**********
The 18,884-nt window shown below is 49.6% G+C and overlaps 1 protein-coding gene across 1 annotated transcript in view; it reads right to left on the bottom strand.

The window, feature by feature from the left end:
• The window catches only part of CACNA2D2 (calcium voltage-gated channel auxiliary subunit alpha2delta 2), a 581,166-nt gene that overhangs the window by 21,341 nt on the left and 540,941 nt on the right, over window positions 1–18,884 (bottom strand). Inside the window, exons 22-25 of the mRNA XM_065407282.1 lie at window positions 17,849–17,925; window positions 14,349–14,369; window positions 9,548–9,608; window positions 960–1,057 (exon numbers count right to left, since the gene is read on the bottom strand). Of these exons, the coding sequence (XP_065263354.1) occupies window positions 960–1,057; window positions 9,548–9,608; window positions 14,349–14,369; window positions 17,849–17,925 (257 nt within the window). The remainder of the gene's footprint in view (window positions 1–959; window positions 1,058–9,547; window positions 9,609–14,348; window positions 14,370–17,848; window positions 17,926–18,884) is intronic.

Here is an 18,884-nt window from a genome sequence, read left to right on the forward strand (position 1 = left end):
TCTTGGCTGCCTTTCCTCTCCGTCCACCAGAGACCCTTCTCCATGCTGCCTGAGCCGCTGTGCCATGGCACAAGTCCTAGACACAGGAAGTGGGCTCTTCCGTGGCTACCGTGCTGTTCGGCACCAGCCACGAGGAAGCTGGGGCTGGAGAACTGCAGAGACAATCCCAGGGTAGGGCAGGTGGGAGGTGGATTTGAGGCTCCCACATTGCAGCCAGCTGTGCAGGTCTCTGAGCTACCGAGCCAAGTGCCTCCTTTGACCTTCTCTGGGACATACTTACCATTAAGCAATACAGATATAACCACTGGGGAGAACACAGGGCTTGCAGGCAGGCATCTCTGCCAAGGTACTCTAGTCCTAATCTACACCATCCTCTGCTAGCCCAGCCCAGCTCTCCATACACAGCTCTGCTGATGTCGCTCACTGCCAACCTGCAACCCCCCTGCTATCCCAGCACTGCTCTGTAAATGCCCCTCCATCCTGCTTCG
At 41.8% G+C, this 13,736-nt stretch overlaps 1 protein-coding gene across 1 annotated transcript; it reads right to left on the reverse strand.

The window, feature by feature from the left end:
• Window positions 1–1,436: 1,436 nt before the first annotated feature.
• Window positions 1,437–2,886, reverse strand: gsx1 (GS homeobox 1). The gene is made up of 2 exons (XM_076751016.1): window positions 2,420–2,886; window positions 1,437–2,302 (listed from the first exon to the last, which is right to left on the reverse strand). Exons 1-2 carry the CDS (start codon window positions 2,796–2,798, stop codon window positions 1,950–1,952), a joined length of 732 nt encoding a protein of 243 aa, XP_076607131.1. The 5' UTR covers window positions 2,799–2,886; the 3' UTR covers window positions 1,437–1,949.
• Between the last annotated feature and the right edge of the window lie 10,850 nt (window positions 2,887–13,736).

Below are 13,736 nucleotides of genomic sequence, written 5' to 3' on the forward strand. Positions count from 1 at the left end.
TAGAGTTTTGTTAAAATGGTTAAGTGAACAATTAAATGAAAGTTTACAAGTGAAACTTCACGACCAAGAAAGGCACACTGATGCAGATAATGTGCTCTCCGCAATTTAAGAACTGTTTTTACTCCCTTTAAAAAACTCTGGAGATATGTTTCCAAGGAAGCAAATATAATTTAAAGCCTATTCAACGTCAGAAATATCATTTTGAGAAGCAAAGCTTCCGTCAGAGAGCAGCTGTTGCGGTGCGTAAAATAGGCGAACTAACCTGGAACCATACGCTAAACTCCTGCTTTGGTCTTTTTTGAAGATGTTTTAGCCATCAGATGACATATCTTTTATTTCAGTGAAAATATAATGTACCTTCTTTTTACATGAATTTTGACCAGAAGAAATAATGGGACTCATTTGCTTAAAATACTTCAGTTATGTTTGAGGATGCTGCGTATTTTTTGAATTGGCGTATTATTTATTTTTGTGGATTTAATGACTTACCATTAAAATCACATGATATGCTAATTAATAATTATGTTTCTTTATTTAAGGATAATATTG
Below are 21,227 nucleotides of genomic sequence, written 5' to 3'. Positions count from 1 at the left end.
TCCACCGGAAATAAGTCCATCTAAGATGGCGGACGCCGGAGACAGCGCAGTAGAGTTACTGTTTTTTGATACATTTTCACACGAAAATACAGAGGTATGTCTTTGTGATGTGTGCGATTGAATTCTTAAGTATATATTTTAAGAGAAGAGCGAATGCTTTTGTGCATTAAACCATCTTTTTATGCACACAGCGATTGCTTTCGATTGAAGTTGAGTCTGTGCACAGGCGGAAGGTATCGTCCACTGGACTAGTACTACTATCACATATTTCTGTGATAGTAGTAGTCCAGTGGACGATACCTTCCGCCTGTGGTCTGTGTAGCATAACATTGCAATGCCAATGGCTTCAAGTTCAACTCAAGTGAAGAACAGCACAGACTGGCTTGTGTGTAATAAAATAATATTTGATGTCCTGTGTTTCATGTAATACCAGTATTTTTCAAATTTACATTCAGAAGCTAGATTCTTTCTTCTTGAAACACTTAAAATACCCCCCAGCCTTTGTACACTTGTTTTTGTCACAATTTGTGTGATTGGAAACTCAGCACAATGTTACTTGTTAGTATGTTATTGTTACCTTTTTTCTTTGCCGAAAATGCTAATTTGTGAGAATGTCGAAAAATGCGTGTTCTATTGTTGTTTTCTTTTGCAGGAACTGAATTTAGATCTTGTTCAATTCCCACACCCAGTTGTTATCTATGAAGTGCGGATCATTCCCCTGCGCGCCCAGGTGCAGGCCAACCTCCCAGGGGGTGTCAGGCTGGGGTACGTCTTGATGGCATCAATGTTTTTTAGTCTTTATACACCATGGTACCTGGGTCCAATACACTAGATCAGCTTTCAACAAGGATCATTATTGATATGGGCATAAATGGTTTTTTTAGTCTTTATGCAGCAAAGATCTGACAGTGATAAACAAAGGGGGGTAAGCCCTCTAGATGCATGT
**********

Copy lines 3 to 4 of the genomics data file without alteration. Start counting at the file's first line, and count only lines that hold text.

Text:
• The window catches only part of CACNA2D2 (calcium voltage-gated channel auxiliary subunit alpha2delta 2), a 581,166-nt gene that overhangs the window by 21,341 nt on the left and 540,941 nt on the right, over window positions 1–18,884 (bottom strand). Inside the window, exons 22-25 of the mRNA XM_065407282.1 lie at window positions 17,849–17,925; window positions 14,349–14,369; window positions 9,548–9,608; window positions 960–1,057 (exon numbers count right to left, since the gene is read on the bottom strand). Of these exons, the coding sequence (XP_065263354.1) occupies window positions 960–1,057; window positions 9,548–9,608; window positions 14,349–14,369; window positions 17,849–17,925 (257 nt within the window). The remainder of the gene's footprint in view (window positions 1–959; window positions 1,058–9,547; window positions 9,609–14,348; window positions 14,370–17,848; window positions 17,926–18,884) is intronic.

Here is an 18,884-nt window from a genome sequence, read left to right on the forward strand (position 1 = left end):